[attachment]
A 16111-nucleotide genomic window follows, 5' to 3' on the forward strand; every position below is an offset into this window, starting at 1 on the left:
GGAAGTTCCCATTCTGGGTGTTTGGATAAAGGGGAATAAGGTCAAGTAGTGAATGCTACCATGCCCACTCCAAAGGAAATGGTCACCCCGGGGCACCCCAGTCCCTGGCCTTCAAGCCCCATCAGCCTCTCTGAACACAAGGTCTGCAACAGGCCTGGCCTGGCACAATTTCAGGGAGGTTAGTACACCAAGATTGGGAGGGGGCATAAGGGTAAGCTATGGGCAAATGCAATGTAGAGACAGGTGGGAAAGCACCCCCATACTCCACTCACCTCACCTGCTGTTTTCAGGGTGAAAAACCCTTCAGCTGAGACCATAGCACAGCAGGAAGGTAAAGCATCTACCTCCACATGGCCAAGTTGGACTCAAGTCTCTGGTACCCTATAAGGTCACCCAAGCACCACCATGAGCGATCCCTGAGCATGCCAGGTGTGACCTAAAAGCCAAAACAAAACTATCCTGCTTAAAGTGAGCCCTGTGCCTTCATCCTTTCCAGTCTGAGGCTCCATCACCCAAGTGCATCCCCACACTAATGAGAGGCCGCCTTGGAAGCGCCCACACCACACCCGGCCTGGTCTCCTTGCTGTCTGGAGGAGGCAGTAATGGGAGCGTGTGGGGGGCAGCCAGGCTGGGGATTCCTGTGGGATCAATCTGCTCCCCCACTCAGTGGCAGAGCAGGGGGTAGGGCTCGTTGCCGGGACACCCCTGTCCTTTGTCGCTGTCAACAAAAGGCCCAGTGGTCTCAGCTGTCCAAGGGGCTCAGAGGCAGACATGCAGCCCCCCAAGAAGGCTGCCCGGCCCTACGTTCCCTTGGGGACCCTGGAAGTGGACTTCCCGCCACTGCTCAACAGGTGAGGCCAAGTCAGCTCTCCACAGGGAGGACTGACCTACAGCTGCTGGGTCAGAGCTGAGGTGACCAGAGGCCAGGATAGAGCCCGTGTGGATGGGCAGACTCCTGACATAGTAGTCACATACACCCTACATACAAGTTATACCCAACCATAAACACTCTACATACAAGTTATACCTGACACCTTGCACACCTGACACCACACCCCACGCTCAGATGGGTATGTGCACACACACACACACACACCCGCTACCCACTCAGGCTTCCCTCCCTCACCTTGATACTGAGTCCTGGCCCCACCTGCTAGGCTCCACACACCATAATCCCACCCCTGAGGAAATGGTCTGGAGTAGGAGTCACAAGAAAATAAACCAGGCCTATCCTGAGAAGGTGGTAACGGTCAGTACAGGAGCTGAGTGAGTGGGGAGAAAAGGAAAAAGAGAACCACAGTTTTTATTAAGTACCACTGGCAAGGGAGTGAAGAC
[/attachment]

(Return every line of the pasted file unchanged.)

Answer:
A 16111-nucleotide genomic window follows, 5' to 3' on the forward strand; every position below is an offset into this window, starting at 1 on the left:
GGAAGTTCCCATTCTGGGTGTTTGGATAAAGGGGAATAAGGTCAAGTAGTGAATGCTACCATGCCCACTCCAAAGGAAATGGTCACCCCGGGGCACCCCAGTCCCTGGCCTTCAAGCCCCATCAGCCTCTCTGAACACAAGGTCTGCAACAGGCCTGGCCTGGCACAATTTCAGGGAGGTTAGTACACCAAGATTGGGAGGGGGCATAAGGGTAAGCTATGGGCAAATGCAATGTAGAGACAGGTGGGAAAGCACCCCCATACTCCACTCACCTCACCTGCTGTTTTCAGGGTGAAAAACCCTTCAGCTGAGACCATAGCACAGCAGGAAGGTAAAGCATCTACCTCCACATGGCCAAGTTGGACTCAAGTCTCTGGTACCCTATAAGGTCACCCAAGCACCACCATGAGCGATCCCTGAGCATGCCAGGTGTGACCTAAAAGCCAAAACAAAACTATCCTGCTTAAAGTGAGCCCTGTGCCTTCATCCTTTCCAGTCTGAGGCTCCATCACCCAAGTGCATCCCCACACTAATGAGAGGCCGCCTTGGAAGCGCCCACACCACACCCGGCCTGGTCTCCTTGCTGTCTGGAGGAGGCAGTAATGGGAGCGTGTGGGGGGCAGCCAGGCTGGGGATTCCTGTGGGATCAATCTGCTCCCCCACTCAGTGGCAGAGCAGGGGGTAGGGCTCGTTGCCGGGACACCCCTGTCCTTTGTCGCTGTCAACAAAAGGCCCAGTGGTCTCAGCTGTCCAAGGGGCTCAGAGGCAGACATGCAGCCCCCCAAGAAGGCTGCCCGGCCCTACGTTCCCTTGGGGACCCTGGAAGTGGACTTCCCGCCACTGCTCAACAGGTGAGGCCAAGTCAGCTCTCCACAGGGAGGACTGACCTACAGCTGCTGGGTCAGAGCTGAGGTGACCAGAGGCCAGGATAGAGCCCGTGTGGATGGGCAGACTCCTGACATAGTAGTCACATACACCCTACATACAAGTTATACCCAACCATAAACACTCTACATACAAGTTATACCTGACACCTTGCACACCTGACACCACACCCCACGCTCAGATGGGTATGTGCACACACACACACACACACCCGCTACCCACTCAGGCTTCCCTCCCTCACCTTGATACTGAGTCCTGGCCCCACCTGCTAGGCTCCACACACCATAATCCCACCCCTGAGGAAATGGTCTGGAGTAGGAGTCACAAGAAAATAAACCAGGCCTATCCTGAGAAGGTGGTAACGGTCAGTACAGGAGCTGAGTGAGTGGGGAGAAAAGGAAAAAGAGAACCACAGTTTTTATTAAGTACCACTGGCAAGGGAGTGAAGAC